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Under ACA, more options and penalties for young adults without health insurance

To many adults, having health insurance is a no-brainer. It’s something you just have to have. And now under the Affordable Care Act, it’s required to have medical insurance, or pay a penalty. Even under the new law, the age group that’s the least likely to get insurance, is the healthiest.

This week on “Take Care,” Kevin Counihan, the CEO of healthcare.gov explains all the various options young people have to get insured. Healthcare.gov is the federal government’s marketplace exchange to buy health insurance.

One of the new core benefits of the Affordable Care Act (ACA) is that now young adults are allowed to stay on their parent’s plan until age 26. Counihan says this policy was “pioneered in a number of states even before the Affordable Care Act was signed” by President Barack Obama in 2010.

“It serves a very critical need,” said Counihan. “We know that roughly 30 percent of young adults are uninsured. And we also know that young adults represent the lowest rate of access to employer-sponsored coverage.”

Insurance companies are required under the ACA to allow parents to have their child on their policy until that child turns 26. And the young adult can go on and off their parent’s policy up until that age.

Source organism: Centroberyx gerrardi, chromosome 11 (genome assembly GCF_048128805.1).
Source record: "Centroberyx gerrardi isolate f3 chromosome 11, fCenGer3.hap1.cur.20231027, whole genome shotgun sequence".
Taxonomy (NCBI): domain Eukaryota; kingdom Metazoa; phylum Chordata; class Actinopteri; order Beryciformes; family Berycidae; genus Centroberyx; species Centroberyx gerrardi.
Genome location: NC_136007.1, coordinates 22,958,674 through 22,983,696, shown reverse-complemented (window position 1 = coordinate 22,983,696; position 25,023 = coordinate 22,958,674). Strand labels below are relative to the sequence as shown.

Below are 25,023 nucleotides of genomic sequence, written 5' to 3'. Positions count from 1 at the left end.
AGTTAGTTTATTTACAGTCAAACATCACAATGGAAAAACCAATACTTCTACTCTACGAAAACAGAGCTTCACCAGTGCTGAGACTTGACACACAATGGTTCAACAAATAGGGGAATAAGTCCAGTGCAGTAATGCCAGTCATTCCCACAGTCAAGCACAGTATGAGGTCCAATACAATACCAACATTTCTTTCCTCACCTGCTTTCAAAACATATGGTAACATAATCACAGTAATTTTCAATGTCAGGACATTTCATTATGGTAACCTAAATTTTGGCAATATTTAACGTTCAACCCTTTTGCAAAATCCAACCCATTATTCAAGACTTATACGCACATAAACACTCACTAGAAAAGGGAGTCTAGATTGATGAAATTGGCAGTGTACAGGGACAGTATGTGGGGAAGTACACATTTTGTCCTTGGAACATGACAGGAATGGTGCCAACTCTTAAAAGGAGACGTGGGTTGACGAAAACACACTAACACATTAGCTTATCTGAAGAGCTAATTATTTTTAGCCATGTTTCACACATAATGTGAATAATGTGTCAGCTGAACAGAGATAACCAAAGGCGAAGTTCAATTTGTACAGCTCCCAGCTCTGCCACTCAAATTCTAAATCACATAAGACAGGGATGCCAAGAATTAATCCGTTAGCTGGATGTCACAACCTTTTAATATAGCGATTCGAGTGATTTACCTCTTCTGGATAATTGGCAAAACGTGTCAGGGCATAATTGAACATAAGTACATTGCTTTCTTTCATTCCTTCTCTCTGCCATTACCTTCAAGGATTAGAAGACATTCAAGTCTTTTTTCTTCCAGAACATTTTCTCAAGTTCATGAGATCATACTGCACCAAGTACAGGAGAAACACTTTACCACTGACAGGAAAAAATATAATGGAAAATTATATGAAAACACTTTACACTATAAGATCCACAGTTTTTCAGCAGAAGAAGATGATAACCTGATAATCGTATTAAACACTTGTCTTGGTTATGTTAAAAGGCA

Counihan says the child does not have to live with their parent, or even live in the same geographical area. The young adult does not have to be declared a tax dependent of the parent. The only requirement is the age requirement.

When the young adult turns 26, they have to transition off their parent’s policy on the on the first day of the month after his or her birthday (unless they were born on the first of the month).

After 26, Counihan says a young adult typically has to do one of three things:

  1. If he/she is eligible for employer-provided coverage and they like that plan, they can go on that.
  2. They could buy a health insurance plan through the exchange healthcare.gov or their state’s exchange if they live in one of the 13 states that operate its own exchange (like New York).
  3. Or they can buy a policy directly from an insurance company.

For low-income young adults whose parents don’t have employer health insurance, the options for health insurance vary, depending on a state’s rules and the individual's income level. Medicaid is one possibility, if the young person qualifies.
Counihan says buying health insurance through the marketplace exchange is popular among young people. He says roughly 30 percent of those enrolled through healthcare.gov are in the 18-34 age group. And many of them are eligible for tax credit subsidies, said Counihan.

While there are some exemptions, most people -- of any age -- who do not have some sort of health insurance end up being subject to a penalty on their income tax. Counihan says the goal is not to penalize people, but to get people covered. But Counihan admits the penalty is a motivator. The penalty has gone up each year and is now $695 as a minimum, up to 2.5 percent of household income.

Counihan says there is lots of help available for young people who don’t know how to go about getting health insurance for the first time. Healthcare.gov has a call center, there are health insurance navigators and health insurance brokers who can discuss the option.

But most importantly, Counihan says, is avoid a gap in coverage.

“The best thing to do… is to plan ahead as to what the options are and what they think are the best opportunities for them.”